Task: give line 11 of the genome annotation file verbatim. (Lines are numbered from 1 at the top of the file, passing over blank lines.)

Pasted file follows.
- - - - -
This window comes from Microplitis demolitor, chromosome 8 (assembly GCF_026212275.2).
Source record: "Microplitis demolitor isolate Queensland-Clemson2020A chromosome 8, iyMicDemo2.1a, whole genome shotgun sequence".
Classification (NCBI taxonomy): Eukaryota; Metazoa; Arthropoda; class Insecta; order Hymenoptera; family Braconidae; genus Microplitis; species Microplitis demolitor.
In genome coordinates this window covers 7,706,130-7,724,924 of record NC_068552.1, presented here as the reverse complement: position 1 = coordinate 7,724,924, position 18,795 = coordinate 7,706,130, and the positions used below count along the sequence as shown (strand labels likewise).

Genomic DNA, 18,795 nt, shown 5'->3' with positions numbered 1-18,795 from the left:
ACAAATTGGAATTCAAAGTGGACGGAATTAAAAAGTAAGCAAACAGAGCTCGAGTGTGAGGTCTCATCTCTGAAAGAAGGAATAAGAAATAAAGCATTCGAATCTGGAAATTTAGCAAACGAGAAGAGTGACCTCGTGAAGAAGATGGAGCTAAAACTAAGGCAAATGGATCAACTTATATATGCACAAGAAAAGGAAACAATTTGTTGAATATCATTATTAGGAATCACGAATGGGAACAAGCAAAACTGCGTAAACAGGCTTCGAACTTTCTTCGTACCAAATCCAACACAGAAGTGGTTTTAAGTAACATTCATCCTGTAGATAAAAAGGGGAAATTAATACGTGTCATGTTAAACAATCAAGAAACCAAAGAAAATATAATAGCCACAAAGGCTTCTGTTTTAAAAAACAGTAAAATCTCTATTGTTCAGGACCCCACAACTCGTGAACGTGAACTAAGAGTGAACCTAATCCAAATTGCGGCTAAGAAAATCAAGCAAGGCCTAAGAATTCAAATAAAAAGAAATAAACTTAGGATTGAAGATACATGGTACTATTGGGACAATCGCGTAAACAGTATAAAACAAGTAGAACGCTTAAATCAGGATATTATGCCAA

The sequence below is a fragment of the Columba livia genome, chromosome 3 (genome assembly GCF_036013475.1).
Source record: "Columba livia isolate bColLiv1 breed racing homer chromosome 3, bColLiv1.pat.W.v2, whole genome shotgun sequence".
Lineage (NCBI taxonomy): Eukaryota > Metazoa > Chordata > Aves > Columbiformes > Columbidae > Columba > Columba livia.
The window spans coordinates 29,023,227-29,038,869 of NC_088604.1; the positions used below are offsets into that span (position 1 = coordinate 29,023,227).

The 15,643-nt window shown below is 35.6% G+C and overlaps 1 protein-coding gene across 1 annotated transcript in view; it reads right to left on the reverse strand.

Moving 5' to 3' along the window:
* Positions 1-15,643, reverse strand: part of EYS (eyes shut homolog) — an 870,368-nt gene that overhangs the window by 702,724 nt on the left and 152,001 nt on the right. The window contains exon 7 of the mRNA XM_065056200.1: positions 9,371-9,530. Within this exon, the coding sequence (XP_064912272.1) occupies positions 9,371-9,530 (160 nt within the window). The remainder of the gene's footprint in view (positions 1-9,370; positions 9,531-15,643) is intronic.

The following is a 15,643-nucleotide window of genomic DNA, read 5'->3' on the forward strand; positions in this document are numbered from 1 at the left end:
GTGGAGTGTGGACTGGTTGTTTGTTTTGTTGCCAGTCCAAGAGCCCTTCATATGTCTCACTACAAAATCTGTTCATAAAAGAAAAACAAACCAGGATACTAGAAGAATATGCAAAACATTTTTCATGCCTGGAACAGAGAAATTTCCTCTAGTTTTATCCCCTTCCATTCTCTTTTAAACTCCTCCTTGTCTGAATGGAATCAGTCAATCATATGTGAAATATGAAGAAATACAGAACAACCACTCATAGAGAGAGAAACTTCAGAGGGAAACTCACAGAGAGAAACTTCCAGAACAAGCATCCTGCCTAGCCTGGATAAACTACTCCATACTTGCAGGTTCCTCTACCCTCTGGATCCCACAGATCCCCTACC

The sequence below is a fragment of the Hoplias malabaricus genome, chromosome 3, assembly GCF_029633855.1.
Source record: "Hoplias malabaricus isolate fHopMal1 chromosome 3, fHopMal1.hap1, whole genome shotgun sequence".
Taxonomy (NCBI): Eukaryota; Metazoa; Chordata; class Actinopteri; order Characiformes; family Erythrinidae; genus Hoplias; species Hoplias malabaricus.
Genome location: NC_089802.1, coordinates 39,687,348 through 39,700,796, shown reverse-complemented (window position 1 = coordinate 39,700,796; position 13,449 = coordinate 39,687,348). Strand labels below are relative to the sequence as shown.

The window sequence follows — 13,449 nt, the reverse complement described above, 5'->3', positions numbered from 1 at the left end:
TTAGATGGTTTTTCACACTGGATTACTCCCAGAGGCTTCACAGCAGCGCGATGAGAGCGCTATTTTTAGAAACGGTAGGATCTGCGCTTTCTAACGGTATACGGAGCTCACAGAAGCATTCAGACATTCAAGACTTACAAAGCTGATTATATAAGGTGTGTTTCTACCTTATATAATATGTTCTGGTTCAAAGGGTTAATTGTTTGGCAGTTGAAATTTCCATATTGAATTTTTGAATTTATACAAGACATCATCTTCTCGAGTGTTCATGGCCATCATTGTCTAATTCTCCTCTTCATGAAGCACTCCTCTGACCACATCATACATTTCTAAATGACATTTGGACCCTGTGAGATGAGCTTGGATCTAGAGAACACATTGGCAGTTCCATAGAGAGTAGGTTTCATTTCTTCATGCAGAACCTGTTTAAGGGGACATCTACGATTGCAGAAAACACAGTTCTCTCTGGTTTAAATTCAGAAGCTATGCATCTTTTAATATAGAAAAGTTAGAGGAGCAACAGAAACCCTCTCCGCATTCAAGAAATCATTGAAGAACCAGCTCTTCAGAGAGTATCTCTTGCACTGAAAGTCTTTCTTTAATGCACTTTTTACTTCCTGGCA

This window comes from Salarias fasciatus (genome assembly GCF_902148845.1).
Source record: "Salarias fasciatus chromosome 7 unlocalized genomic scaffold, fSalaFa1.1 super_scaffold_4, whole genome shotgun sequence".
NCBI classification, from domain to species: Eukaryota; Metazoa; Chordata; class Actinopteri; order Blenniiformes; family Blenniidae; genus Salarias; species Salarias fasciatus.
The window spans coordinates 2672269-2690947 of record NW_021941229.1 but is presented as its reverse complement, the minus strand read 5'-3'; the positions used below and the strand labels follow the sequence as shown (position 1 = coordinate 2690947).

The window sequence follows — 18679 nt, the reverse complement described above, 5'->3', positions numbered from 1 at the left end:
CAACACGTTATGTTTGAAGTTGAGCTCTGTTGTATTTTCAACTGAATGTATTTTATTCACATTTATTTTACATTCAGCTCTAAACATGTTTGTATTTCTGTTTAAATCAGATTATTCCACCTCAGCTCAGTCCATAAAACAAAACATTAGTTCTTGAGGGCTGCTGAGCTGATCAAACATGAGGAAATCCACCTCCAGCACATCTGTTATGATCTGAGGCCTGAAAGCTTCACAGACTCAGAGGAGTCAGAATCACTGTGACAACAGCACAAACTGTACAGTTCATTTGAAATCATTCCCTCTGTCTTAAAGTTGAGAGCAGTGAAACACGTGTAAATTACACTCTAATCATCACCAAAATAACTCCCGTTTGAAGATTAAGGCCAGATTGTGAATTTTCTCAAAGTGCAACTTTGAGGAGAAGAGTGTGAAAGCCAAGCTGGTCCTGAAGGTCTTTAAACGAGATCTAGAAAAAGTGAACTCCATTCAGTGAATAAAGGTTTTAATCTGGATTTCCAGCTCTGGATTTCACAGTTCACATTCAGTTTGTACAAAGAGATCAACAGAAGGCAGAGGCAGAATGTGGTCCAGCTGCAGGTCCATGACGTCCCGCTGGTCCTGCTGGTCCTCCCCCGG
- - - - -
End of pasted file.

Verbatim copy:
The 15,643-nt window shown below is 35.6% G+C and overlaps 1 protein-coding gene across 1 annotated transcript in view; it reads right to left on the reverse strand.